Network taps, which are usually called (7) sniffers, are very effective at finding password information but are rarely used by attackers to gather other kinds of information. Getting more specific information about a site requires either extreme dedication and patience, or the knowledge that the information you want will reliably pass through a given place at a given time.
There are several types of protection against (8) information theft. A properly configured firewall will protect you against people who are trying to get more information than you intended to give. Once you've decided to give information out across the Internet, however, it's very difficult to protect against that information's reaching an unintended audience, either through misauthentication (somebody claiming to be authorized, when he or she isn't) or through sniffing (somebody simply reading information as it crosses a correctly authorized channel). For that matter, once you have given the information to somebody, you have no way to prevent that person from distributing it to other people.
(From Building Internet Firewalls,
by E. Zwicky, S. Cooper & D. Chapman)
Task 3. Decide if the statement is true, false or there is no information
in the text.
1. The Internet is a major danger that provides the ability to pollute and destroy information in revolutionary ways.
2. When you connect to the Internet, you're putting only one thing at risk: the information you keep on the computers.
3. Computing resources are natural resources that belong by right to the world at large.
4. A denial of service attack is aimed entirely at preventing you from using your own computers.
5. Network sniffing is often used for destroying computer data.
6. If you share the information with somebody, it is impossible to prevent that person from distributing it to other people.
Task 4.Answer the questions.
1. What are you trying to protect on your systems?
2. Which antivirus software or service do you use? Does it help to increase your computer security?
3. What types of attacks do you know?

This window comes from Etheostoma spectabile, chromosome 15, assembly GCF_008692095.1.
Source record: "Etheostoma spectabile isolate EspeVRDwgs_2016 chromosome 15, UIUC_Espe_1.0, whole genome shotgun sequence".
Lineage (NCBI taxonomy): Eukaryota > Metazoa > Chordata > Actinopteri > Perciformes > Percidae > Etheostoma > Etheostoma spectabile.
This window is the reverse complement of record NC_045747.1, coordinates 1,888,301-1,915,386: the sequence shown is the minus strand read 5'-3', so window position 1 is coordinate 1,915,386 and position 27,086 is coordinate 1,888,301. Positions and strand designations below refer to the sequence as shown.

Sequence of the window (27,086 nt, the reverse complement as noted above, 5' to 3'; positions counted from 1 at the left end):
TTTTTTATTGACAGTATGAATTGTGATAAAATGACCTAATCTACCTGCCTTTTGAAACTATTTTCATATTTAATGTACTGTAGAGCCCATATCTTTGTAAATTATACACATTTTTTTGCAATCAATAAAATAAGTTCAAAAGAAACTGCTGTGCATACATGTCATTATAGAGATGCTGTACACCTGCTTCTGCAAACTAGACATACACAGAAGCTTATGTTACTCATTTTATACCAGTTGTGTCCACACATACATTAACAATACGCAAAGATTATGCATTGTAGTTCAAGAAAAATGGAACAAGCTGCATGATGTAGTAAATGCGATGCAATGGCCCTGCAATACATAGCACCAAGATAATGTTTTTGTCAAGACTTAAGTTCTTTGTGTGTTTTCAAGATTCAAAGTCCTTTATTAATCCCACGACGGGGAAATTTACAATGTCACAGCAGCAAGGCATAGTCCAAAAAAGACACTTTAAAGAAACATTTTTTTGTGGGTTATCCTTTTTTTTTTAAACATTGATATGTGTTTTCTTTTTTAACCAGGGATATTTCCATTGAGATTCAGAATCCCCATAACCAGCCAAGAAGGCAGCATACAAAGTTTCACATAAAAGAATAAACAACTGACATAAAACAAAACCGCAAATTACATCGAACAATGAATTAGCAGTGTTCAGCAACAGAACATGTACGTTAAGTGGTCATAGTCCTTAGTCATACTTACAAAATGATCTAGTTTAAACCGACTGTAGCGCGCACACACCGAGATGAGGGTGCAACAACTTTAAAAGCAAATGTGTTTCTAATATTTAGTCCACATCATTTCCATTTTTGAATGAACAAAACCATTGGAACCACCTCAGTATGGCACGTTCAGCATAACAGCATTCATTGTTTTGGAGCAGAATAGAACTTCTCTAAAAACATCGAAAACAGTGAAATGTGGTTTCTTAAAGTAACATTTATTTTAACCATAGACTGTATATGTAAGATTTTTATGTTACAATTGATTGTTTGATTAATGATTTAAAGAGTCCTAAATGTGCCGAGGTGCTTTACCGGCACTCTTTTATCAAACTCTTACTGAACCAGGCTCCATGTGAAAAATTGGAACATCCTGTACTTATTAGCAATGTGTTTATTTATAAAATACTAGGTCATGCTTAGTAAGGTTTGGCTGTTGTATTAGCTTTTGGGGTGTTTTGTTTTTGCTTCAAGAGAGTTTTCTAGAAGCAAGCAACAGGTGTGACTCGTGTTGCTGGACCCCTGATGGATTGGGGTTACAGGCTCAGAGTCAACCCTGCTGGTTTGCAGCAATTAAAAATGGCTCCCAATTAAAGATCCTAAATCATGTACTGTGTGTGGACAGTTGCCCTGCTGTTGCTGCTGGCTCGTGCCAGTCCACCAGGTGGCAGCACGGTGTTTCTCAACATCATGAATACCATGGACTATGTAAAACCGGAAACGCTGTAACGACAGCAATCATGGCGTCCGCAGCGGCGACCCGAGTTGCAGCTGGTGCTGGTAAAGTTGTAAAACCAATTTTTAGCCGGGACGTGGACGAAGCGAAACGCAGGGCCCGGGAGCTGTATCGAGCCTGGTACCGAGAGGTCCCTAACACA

4. Can simple accidents or stupidity be the threat for computer security?
Task 5. Choose the correct words.
1. A person who illegally accesses somebody else's computer over the Internet is called a __________.
A. pirate B. guest C. hacker
2. A website which (in theory) cannot be accessed by a hacker is _________.
A. strong B. secure C. clean
3. A website which can only be viewed by authorised people has ________ access.
A. reduced B. small C. restricted
4. Unwanted advertising e-mails are popularly known as _______.
A. garbage B. spam C. ham
5. Software which blocks attempts by others to access your computer over the internet is called a __________.
A. firewall B. fire blanket C. fire engine
6. It's essential to ________ your anti-virus protection regularly.
A. up-to-date B. date back C. update
7. Anti-virus software can _______ your computer for viruses.
A. flood B. review C. scan
8. Anti-virus software can also _______ viruses on removable media, such as floppy disks.
A. detect B. control C. see
9. When your anti-virus software subscription ______ it's a good idea to renew it immediately.
A. ends B. stops C. expires
10. Sites that ask for your credit card number or other personal information should use a secure server, so the data you send is ______.
A. coded B. encrypted C. translated.
11. The _______ symbol means that a web-page is secure.
A. smile B. SOS C. padlock
12. I couldn't book my flight online because the airline's system was _____.
A. down B. up C. over
Task 6. Match the malware with the damage.
3. trojan horse
4. keystrokelogger or keylogger
A. collects and sends private information from the infected computer to a third party
B. an undesirable program which can replicate itself across a network
C. allows a hacker to access private information when he/she wishes
D. a program which adds itself to an executable file, and can cause considerable damage to the data on the infected computer
E. records characters that are typed into a computer
Task 7. Read the text and fill in the gaps with the words below.